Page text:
Author Archives: Mike Marchev

There are 1784 articles by Mike Marchev published on this site.

Are You Coachable?

I know you are good. I know you are smart. I know you have accomplished a lot. But I also know you can get better. I know you have a lot more to learn. I know you must get better.

Being receptive to constructive “coaching” is a sign of an intelligent person, regardless of age and/or experience. It is important to understand the difference between “criticism” and “coaching.” They are not the same. Criticism has no apparent benefit. It is a verbal attempt at headlining one’s shortcomings, usually for the enjoyment of the person doing the criticizing.

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Make People Glad They Know You

In order for people to feel glad they know you, you must appear to be interested in them, their lives, their stories, their experiences, and their opinions. As you leave the safe confines of your familiar environment, you are going to meet hundreds of people in the months ahead.

Not every one of these new acquaintances will become a client. You would not want this to be the case. You do need to know, however, that when you meet people for the first time, only three things can result from this introduction.

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I Like It Here

I like it here. Now. Today.

Although I haven’t seen it (yet), I am sure heaven is everything it is cracked up to be. In fact, I hope to find out firsthand someday. Just not now or hopefully not in the near future.

What I am suggesting, and I say this with all sincerity and respect, is that perhaps you are now in a place worth being in. It is only human to seek more at the expense of taking what we already have for granted. Maybe, just maybe, your current existence isn’t quite as bad as it sometimes seems. What I do know is what I get to see, experience, and enjoy on a daily basis. And from my viewpoint, after “bopping” around my section of the world for a number of years, this place called America still isn’t too shabby.

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There is not a day gone by that I do not stop to think how lucky I am to have “stumbled” into a career that has allowed me to stay at five-star hotels, get paid to visit over 19 countries, meet many hundreds of nice people, take numerous cruises on both sea and river, and do it all by verbally sharing my experiences along the way.

Of course, there were more than a few downsides along the way. I remember one night in particular, sitting in my hotel room in Kansas City thinking to myself, “It is 7pm on a Tuesday and I am about to take the elevator down to the ballroom to talk to a room full of strangers. I’d rather be home with my wife. What am I doing here?”

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I wasn’t sure if I wanted to broach this topic, because my thoughts are bound to rub more than a few of you the wrong way. After all, we are living in the year 2022 and stress has become a staple for most people who have blown out more than twelve candles.

This is a topic, however, I feel is worth addressing. We all agree that stress does not flatter us, nor is it something we should be particularly proud of. Stress is the result of outside forces building to a point where we slowly start losing control of our mental and bodily functions.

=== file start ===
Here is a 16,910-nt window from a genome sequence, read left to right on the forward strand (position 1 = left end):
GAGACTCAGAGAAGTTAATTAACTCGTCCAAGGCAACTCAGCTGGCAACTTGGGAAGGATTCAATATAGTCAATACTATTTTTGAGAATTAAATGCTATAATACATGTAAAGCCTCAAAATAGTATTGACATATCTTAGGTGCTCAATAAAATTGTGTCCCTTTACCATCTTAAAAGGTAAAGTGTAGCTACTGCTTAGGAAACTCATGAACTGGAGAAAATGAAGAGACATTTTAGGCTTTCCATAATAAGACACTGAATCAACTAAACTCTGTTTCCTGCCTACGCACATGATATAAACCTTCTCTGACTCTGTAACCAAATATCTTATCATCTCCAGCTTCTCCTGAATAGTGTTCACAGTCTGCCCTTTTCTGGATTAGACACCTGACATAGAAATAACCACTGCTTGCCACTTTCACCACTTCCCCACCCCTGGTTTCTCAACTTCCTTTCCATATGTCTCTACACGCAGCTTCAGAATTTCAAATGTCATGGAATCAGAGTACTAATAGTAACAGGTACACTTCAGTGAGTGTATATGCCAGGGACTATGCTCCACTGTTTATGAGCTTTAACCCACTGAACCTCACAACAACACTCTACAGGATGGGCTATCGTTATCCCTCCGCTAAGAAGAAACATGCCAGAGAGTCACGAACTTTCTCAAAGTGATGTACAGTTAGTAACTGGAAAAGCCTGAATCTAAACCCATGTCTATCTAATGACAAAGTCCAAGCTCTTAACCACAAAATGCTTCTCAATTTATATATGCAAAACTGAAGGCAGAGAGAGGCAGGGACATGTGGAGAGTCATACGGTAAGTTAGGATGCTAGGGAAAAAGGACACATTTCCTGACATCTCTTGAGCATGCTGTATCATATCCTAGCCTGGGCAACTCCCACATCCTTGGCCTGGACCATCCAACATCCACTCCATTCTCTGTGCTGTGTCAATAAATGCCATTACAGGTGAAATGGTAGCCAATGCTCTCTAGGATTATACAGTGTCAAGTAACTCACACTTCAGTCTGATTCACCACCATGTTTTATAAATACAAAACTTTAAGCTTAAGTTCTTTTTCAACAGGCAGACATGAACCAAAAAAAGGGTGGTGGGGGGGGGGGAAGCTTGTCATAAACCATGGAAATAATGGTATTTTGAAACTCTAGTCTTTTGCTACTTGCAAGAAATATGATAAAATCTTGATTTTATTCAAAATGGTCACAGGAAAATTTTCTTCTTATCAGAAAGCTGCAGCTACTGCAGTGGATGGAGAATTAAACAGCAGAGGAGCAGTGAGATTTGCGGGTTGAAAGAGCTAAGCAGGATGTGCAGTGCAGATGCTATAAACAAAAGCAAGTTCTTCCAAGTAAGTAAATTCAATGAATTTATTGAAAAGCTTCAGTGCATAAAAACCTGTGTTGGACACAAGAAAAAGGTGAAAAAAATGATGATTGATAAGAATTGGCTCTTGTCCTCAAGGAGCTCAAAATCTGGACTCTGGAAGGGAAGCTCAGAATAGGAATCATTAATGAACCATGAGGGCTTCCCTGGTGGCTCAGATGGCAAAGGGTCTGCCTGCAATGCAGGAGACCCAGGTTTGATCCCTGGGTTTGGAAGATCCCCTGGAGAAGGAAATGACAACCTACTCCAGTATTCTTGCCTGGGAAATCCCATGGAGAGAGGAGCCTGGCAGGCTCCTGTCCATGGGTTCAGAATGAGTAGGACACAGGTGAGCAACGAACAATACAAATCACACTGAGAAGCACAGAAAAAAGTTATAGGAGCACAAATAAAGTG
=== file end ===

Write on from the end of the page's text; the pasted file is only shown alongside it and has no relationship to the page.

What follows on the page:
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The Best Time to Grow a Tree

A whole bunch of “stuff” seems to be getting in our way these days. The negative daily news associated with politics, weather, cars, houses, food, and more are hitting us full force day after day. Every evening news show and late evening talk show has us reeling in bad news.

To suggest that all of this information has nothing to do with you would be ignoring reality. Even positive, upbeat, motivational speakers (like myself) know better than to blow hot air in your ear thinking that a bunch of cleverly tied-together words can put a bounce back in your step.

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Whose Idea Was That?

I have found over the years that the most powerful word in the English language is the word love. Tell somebody that you love them, and you are sure to get their attention. The second most powerful word comes close … the word idea.

If you tell somebody that you have an idea, I can virtually guarantee you that their response will not be, “That’s too bad. Can you pass the ketchup?”

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Let me set the scene. It was a windy day in late August, and I was sitting on my back porch in upstate New York. I was enjoying a morning cup of coffee with my long-time friend and fraternity brother who was visiting for a few days with his wife. It is so refreshing, but particularly rare these days to maintain relationships for any length of time, no less than fifty years.

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I Love This Game

Your business, as your golf game, lies entirely in your hands. You are in control. You are driving the bus. All you have to do is make up your mind to get up, get out, and do what needs doing.

Does this sound familiar?

“I’ve lost my passion for this industry. I find myself feeling bummed-out and I seem to be spinning my wheels more often than not. I find myself questioning if I am in the right business.”

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A Good Business Decision

What is the definition of a good business decision? What is the definition of a bad business decision? I recently found myself thinking about these two questions and decided to put my thoughts down on paper.

A business decision often surfaces as a result of actions taken that stem from input—input from an outside source. In other words, something beyond your immediate control enters the picture, and you are faced with several viable options. Selecting the appropriate response often defines a stressful decision. What to do? Should you do anything at all? What if you make a judgment error? Time is running out. Pull the trigger. Make a decision.

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This recent story saddened me. It could easily be equated to a number of similar situations in the travel industry. In this case, it involved a wedding planner and a bubbly, well-intentioned bride to be. A wedding is an important event. A vacation is also an important event. I am confident you can make the connection.